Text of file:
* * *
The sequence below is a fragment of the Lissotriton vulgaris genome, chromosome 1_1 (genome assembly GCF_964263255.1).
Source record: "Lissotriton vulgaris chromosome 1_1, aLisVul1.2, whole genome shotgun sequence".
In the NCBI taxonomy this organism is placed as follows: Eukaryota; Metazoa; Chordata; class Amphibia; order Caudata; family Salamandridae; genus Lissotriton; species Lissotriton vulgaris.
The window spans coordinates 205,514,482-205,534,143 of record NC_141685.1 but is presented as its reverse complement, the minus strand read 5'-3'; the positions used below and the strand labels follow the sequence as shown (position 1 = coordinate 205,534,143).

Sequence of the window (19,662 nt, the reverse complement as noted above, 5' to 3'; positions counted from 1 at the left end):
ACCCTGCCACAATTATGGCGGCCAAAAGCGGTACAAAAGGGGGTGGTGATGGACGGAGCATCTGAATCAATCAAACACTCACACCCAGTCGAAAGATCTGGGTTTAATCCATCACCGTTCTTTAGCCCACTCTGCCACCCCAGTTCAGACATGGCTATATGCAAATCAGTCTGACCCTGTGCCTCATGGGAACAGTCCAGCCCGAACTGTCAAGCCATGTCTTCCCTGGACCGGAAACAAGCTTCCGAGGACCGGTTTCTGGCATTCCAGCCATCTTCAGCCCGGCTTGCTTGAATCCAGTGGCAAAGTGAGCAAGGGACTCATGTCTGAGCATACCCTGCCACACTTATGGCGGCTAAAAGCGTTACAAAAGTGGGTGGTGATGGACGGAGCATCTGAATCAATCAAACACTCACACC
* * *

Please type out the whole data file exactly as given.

The sequence below is a fragment of the Lissotriton vulgaris genome, chromosome 1_1 (genome assembly GCF_964263255.1).
Source record: "Lissotriton vulgaris chromosome 1_1, aLisVul1.2, whole genome shotgun sequence".
In the NCBI taxonomy this organism is placed as follows: Eukaryota; Metazoa; Chordata; class Amphibia; order Caudata; family Salamandridae; genus Lissotriton; species Lissotriton vulgaris.
The window spans coordinates 205,514,482-205,534,143 of record NC_141685.1 but is presented as its reverse complement, the minus strand read 5'-3'; the positions used below and the strand labels follow the sequence as shown (position 1 = coordinate 205,534,143).

Sequence of the window (19,662 nt, the reverse complement as noted above, 5' to 3'; positions counted from 1 at the left end):
ACCCTGCCACAATTATGGCGGCCAAAAGCGGTACAAAAGGGGGTGGTGATGGACGGAGCATCTGAATCAATCAAACACTCACACCCAGTCGAAAGATCTGGGTTTAATCCATCACCGTTCTTTAGCCCACTCTGCCACCCCAGTTCAGACATGGCTATATGCAAATCAGTCTGACCCTGTGCCTCATGGGAACAGTCCAGCCCGAACTGTCAAGCCATGTCTTCCCTGGACCGGAAACAAGCTTCCGAGGACCGGTTTCTGGCATTCCAGCCATCTTCAGCCCGGCTTGCTTGAATCCAGTGGCAAAGTGAGCAAGGGACTCATGTCTGAGCATACCCTGCCACACTTATGGCGGCTAAAAGCGTTACAAAAGTGGGTGGTGATGGACGGAGCATCTGAATCAATCAAACACTCACACC